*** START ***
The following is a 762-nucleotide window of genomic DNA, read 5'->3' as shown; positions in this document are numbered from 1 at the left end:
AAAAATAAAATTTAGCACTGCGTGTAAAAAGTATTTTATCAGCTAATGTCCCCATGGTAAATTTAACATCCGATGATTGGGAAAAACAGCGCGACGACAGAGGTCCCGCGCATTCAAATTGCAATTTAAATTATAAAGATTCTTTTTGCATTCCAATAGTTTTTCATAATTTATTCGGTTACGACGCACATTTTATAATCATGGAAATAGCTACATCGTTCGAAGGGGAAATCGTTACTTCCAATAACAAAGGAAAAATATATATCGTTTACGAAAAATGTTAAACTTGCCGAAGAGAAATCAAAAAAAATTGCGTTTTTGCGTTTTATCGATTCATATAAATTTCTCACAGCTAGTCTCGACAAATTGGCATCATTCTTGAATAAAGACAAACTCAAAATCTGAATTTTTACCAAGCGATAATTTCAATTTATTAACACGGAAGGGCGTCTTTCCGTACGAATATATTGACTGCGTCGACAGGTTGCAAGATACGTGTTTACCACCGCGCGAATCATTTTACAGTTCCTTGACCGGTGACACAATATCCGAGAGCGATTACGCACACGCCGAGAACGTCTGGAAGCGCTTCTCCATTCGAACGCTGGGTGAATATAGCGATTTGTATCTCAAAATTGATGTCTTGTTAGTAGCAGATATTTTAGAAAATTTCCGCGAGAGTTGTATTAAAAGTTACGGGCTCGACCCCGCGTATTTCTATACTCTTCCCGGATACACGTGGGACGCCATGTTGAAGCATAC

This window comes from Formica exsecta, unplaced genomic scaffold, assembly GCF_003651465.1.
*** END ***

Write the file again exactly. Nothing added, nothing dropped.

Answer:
The following is a 762-nucleotide window of genomic DNA, read 5'->3' as shown; positions in this document are numbered from 1 at the left end:
AAAAATAAAATTTAGCACTGCGTGTAAAAAGTATTTTATCAGCTAATGTCCCCATGGTAAATTTAACATCCGATGATTGGGAAAAACAGCGCGACGACAGAGGTCCCGCGCATTCAAATTGCAATTTAAATTATAAAGATTCTTTTTGCATTCCAATAGTTTTTCATAATTTATTCGGTTACGACGCACATTTTATAATCATGGAAATAGCTACATCGTTCGAAGGGGAAATCGTTACTTCCAATAACAAAGGAAAAATATATATCGTTTACGAAAAATGTTAAACTTGCCGAAGAGAAATCAAAAAAAATTGCGTTTTTGCGTTTTATCGATTCATATAAATTTCTCACAGCTAGTCTCGACAAATTGGCATCATTCTTGAATAAAGACAAACTCAAAATCTGAATTTTTACCAAGCGATAATTTCAATTTATTAACACGGAAGGGCGTCTTTCCGTACGAATATATTGACTGCGTCGACAGGTTGCAAGATACGTGTTTACCACCGCGCGAATCATTTTACAGTTCCTTGACCGGTGACACAATATCCGAGAGCGATTACGCACACGCCGAGAACGTCTGGAAGCGCTTCTCCATTCGAACGCTGGGTGAATATAGCGATTTGTATCTCAAAATTGATGTCTTGTTAGTAGCAGATATTTTAGAAAATTTCCGCGAGAGTTGTATTAAAAGTTACGGGCTCGACCCCGCGTATTTCTATACTCTTCCCGGATACACGTGGGACGCCATGTTGAAGCATAC

This window comes from Formica exsecta, unplaced genomic scaffold, assembly GCF_003651465.1.